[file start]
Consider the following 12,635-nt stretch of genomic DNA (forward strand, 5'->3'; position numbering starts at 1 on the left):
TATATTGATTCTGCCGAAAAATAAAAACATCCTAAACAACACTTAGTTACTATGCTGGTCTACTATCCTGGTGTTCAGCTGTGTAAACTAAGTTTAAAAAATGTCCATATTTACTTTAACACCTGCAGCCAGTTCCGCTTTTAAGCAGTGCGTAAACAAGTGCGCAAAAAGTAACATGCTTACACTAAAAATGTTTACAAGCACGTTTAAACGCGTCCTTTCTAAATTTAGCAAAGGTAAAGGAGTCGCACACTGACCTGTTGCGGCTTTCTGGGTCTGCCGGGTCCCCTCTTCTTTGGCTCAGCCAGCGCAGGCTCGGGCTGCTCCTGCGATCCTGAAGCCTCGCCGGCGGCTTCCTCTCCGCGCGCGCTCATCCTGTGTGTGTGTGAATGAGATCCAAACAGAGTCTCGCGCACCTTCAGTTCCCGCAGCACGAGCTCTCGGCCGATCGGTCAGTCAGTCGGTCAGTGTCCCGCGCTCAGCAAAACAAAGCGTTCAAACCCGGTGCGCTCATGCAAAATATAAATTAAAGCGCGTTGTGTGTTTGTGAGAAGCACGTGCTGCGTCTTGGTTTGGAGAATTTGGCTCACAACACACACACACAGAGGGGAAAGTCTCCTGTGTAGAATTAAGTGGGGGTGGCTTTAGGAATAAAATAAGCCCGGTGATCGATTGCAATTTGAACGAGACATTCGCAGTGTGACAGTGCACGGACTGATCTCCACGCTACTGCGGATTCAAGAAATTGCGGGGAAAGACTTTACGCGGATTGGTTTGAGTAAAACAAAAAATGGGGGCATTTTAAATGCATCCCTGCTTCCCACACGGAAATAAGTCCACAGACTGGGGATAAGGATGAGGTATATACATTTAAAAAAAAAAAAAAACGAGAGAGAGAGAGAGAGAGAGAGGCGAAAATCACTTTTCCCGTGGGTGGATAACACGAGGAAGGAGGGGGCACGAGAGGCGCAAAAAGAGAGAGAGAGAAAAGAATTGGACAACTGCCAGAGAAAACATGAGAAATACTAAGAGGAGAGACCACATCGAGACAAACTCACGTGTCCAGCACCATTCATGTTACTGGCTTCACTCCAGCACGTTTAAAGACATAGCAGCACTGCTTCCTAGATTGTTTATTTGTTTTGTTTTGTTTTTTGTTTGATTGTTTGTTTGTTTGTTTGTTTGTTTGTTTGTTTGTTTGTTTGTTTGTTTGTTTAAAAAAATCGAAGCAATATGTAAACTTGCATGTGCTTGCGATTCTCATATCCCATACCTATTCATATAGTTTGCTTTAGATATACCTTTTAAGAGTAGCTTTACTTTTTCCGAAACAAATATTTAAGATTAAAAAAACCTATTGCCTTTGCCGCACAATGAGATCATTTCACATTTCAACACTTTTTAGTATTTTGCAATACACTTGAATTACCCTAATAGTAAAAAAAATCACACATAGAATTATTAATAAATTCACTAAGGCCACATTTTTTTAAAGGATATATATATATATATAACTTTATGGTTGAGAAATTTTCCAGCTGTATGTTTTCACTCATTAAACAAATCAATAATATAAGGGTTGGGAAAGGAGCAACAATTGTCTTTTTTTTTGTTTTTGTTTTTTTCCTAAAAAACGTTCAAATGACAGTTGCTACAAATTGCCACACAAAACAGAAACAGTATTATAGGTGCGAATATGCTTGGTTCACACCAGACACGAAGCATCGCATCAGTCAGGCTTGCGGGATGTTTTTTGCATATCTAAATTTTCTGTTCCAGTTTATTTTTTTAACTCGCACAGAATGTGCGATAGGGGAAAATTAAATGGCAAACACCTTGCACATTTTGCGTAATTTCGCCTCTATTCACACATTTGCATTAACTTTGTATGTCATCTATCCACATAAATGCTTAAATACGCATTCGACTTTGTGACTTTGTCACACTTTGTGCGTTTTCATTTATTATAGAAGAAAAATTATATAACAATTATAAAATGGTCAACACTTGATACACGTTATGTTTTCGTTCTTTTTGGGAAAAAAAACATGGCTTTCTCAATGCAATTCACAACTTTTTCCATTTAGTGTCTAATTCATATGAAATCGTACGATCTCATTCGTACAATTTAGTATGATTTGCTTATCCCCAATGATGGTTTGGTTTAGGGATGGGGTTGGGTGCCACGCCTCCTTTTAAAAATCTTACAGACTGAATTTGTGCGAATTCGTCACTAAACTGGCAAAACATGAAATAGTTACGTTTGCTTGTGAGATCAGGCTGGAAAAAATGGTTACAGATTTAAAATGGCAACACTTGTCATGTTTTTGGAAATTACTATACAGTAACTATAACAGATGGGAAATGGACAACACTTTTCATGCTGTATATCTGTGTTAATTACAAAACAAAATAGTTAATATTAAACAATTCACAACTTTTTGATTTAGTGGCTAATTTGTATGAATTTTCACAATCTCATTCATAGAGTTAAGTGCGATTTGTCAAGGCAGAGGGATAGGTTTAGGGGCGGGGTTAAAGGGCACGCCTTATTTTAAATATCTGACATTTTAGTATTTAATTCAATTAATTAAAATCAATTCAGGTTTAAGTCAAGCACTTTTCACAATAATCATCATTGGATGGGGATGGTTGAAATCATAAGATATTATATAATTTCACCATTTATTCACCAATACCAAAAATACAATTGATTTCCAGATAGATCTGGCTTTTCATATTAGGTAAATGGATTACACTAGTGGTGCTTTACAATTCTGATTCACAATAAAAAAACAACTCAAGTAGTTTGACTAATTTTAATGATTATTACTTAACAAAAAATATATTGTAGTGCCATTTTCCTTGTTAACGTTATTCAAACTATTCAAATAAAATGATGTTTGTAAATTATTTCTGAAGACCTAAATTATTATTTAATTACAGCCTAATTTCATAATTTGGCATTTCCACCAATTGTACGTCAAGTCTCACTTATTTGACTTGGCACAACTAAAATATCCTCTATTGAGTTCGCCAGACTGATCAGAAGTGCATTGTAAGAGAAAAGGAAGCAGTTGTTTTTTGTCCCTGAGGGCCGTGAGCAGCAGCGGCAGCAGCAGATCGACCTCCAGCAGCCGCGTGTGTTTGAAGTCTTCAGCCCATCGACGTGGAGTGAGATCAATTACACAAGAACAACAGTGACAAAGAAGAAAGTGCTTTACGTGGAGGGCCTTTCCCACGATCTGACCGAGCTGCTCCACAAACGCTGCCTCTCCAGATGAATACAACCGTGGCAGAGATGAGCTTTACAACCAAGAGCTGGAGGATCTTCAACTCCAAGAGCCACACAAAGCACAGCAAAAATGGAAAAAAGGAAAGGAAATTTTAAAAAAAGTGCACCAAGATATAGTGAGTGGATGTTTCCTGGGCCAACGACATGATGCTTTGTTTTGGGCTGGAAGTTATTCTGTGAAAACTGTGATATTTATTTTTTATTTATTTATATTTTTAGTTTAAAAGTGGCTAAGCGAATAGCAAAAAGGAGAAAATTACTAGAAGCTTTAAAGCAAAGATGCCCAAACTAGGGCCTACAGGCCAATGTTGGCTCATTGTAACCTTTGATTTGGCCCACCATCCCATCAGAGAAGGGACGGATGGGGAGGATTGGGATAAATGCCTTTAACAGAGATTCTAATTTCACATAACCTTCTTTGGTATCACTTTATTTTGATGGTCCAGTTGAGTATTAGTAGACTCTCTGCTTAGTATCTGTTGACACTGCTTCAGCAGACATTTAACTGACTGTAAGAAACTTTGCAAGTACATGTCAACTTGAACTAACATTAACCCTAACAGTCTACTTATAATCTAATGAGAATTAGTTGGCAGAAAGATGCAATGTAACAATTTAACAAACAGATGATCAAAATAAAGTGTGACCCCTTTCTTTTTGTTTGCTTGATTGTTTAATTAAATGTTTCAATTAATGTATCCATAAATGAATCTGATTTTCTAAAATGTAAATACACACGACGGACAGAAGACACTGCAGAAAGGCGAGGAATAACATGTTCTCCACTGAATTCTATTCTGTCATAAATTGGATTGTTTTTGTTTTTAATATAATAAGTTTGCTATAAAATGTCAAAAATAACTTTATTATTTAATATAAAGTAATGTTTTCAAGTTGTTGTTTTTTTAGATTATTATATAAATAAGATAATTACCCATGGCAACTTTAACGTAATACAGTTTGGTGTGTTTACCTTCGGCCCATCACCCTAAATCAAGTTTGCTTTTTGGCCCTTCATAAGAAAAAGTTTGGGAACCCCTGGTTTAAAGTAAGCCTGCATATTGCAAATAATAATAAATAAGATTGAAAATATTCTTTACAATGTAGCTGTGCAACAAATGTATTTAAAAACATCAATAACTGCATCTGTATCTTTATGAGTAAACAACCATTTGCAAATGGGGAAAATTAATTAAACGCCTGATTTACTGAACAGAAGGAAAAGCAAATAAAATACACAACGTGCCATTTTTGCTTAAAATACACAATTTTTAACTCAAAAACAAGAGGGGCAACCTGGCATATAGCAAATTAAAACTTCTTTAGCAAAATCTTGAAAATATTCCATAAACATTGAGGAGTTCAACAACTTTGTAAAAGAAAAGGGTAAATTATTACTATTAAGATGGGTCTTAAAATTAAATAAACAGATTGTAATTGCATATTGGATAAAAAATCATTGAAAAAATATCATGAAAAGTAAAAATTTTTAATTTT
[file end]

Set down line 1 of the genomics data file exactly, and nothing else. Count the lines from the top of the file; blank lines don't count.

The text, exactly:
Consider the following 12,635-nt stretch of genomic DNA (forward strand, 5'->3'; position numbering starts at 1 on the left):